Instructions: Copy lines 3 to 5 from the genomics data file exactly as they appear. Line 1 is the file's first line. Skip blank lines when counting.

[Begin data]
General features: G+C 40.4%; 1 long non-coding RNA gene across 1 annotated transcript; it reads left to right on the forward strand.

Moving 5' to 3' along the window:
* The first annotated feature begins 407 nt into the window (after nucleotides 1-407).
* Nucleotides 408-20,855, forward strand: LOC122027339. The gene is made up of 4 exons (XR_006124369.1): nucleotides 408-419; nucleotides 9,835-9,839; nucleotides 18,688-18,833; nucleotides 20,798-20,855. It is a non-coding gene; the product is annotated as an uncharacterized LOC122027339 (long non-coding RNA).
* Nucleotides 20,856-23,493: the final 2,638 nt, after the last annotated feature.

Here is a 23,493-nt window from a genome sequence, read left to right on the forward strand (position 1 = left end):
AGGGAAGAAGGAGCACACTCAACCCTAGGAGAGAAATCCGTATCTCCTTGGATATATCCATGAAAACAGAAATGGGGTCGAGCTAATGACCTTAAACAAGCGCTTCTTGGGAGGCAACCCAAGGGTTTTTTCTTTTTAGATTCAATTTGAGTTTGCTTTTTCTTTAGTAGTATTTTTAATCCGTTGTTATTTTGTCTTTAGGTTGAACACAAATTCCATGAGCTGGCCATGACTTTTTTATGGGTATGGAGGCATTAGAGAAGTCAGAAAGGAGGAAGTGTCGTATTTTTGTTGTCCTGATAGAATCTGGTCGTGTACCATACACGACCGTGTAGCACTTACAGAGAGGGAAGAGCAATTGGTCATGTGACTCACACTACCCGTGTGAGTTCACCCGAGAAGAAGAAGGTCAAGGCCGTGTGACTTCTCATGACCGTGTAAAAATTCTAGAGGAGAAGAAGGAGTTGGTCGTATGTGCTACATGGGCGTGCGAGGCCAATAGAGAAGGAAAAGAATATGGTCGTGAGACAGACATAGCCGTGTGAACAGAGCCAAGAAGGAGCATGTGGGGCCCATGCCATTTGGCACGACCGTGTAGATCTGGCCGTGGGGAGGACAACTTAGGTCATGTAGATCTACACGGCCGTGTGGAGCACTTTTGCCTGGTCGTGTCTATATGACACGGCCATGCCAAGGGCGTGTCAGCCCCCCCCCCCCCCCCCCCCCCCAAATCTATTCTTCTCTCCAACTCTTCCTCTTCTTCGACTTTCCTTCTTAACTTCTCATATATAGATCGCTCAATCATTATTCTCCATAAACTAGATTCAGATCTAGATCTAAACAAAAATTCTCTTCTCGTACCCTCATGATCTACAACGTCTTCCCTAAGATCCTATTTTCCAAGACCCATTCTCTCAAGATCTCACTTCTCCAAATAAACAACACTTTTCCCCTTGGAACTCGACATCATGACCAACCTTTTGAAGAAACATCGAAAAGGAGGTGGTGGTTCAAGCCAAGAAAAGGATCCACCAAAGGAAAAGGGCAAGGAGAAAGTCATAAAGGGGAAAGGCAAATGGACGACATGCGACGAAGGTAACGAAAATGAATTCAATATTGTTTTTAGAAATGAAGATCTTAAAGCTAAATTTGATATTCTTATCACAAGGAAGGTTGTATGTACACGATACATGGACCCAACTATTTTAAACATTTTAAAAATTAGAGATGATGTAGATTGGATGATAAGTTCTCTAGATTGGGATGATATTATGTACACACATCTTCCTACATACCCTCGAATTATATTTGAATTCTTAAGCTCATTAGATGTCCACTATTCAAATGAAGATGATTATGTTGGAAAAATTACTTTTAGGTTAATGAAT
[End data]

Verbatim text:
* The first annotated feature begins 407 nt into the window (after nucleotides 1-407).
* Nucleotides 408-20,855, forward strand: LOC122027339. The gene is made up of 4 exons (XR_006124369.1): nucleotides 408-419; nucleotides 9,835-9,839; nucleotides 18,688-18,833; nucleotides 20,798-20,855. It is a non-coding gene; the product is annotated as an uncharacterized LOC122027339 (long non-coding RNA).
* Nucleotides 20,856-23,493: the final 2,638 nt, after the last annotated feature.